Observing with a stereoscopic microscope, deliver the DiI to several parts of pyramidal cell layer in the hippocampal CA1 region by lightly touching or gently poking the slice with the capillary (Fig. 2a).

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4) 

 Move the dye-labeled slice from the slide to a 24-well Multiwell Plate filled with 4% (or 2%) PFA and keep in the shade for 24 to 48 h.

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5) 

 Move the slice to a 10-cm Petri-dish filled with PBS. After transferring the slice onto a Micro Slide Glass, dry the slice.

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6) 

 Mount the slice with 20 µL of ProLong Gold antifade reagent and cover it with a Micro Cover Glass.

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7) 

 Observe the dye-labeled pyramidal cells with a fluorescence microscope.

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4.

Measurement of DiI-labeled spines

1) 

 Capture some images of dye-labeled apical dendrites (Fig. 2b), and measure the length and width of spines along the dendrites using image analysis software (Fig. 2c).

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2) 

 Count spine density as the number of spines per 10 μm dendrite.

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3) 

 Classify dendritic spines as follows: mature spines are defined as 0.5–1.5 μm length spines with mushroom- like heads, and filopodium-like spines are longer than 1.5 μm protrusions without spine heads (see Fig. 2b)

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Notes

Do not freeze the brain samples; keep them at 4℃.

The freeze-thaw process damages the membrane structure of spines.

Discussion

We applied this method to the functional analysis of HNK-1 glyco-epitope. GlcAT-P is a glucuronyltransferase, a key enzyme for the HNK-1 epitope biosynthesis. GlcAT-P-deficient mice showed an almost complete loss of HNK-1 expression in their brains and exhibited reduced LTP at Schaffer collateral-CA1 synapses along with defects in spatial memory formation. We then used this method to examine whether the loss of the HNK-1 epitope resulted in abnormalities in the neuronal fine structure. As a result, we found that GlcAT-P-deficient mice had a large number of filopodium-like immature spines on CA1 pyramidal neurons during the early postnatal period.  Although there are several different views on the origin of dendritic spines, one model is that spines initially form as filopodium-like protrusions and that these structures are then converted directly to mature spines with mushroom-like heads. Therefore, impairment of the processes of spine maturation may cause reduced LTP in GlcAT-P deficient mice. The DiI labeling method is useful for other glycosyltransferase-gene-deficient mice which showed impaired synaptic plasticity in the nervous system, to investigate the molecular mechanism from a structural point of view.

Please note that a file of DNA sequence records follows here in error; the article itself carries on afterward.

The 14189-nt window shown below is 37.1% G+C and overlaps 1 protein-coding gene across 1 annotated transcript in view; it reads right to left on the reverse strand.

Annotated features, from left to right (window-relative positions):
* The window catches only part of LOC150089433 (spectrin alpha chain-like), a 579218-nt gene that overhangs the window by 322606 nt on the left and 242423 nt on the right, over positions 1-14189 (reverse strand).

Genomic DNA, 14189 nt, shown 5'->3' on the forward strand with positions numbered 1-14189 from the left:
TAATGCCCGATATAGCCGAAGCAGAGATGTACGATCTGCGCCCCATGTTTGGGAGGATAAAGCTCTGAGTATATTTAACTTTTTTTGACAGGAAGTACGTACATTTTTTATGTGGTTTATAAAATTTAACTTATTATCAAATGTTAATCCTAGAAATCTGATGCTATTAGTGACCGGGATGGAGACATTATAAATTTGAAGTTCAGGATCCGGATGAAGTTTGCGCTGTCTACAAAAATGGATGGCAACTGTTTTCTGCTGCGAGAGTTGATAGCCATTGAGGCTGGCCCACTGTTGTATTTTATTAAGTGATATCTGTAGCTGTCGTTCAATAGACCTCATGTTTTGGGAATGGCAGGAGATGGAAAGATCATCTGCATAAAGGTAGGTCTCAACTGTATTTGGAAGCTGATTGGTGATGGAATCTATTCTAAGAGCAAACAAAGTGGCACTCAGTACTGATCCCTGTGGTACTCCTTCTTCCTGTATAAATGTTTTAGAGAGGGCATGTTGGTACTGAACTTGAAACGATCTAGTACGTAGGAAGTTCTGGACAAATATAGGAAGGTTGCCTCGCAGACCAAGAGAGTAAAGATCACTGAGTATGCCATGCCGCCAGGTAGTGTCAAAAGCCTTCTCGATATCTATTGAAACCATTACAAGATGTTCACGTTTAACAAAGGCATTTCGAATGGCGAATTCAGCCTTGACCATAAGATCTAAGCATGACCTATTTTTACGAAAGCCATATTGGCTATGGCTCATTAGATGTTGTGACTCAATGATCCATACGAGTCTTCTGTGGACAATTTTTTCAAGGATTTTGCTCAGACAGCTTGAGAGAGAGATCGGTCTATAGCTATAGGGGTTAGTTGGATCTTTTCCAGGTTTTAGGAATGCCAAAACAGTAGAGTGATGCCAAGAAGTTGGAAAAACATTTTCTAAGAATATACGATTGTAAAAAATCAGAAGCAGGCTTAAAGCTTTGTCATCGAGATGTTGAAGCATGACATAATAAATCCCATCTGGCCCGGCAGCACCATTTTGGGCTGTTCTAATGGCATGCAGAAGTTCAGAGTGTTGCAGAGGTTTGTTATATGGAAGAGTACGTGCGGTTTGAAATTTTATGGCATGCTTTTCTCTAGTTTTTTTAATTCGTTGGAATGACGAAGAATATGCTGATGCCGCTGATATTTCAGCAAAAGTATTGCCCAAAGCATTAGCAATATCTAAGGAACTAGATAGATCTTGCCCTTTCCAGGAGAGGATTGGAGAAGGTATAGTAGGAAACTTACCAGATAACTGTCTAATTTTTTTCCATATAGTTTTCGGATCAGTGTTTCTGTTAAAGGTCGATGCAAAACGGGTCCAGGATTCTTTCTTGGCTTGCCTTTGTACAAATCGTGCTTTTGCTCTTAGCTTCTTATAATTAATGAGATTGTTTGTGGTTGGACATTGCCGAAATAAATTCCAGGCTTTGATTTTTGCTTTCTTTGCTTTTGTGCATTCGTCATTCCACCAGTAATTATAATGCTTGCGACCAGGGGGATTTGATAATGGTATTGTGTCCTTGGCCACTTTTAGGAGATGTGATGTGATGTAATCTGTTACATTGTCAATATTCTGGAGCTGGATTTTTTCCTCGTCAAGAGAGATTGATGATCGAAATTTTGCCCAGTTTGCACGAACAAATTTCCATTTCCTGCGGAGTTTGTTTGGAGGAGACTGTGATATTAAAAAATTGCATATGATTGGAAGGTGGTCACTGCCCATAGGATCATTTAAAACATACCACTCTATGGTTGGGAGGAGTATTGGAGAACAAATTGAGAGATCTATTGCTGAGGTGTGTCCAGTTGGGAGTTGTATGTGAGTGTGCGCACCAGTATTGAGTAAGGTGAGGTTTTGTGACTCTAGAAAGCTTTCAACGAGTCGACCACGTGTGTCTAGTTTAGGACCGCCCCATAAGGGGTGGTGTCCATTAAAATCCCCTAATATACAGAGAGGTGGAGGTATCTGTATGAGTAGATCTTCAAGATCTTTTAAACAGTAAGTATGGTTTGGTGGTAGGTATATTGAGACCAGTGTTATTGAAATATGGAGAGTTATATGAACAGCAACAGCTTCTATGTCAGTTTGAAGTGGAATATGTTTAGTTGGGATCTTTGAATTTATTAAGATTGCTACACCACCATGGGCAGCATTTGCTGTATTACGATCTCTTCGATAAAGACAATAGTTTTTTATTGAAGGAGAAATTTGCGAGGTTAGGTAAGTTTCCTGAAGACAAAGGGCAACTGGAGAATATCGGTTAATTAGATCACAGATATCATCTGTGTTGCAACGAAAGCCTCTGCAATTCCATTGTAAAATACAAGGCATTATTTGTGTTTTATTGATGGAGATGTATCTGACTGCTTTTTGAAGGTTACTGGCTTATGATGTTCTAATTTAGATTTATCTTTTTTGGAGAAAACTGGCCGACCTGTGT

Figure & Legends

Figure & Legends

 

 

Fig. 1. Schematic diagrams of a mouse brain preparation

Separate the brain into right and left hemispheres along the sagittal plane (1). Cut off the olfactory bulb (2). Cut off the cerebellum in the coronal plane (3). Set the brain on the stage of a LEICA VT1000S (4).

 

 

 

Fig. 2. Schematic diagrams and typical images of DiI labeling

a) Put the crushed DiI crystal on the pyramidal cell layer using a glass micro pipette.  

b) Representative images of DiI-labeled dendritic spines.

c) Schematic diagrams of mushroom-like (mature type) and filopodium-like (immature type) spines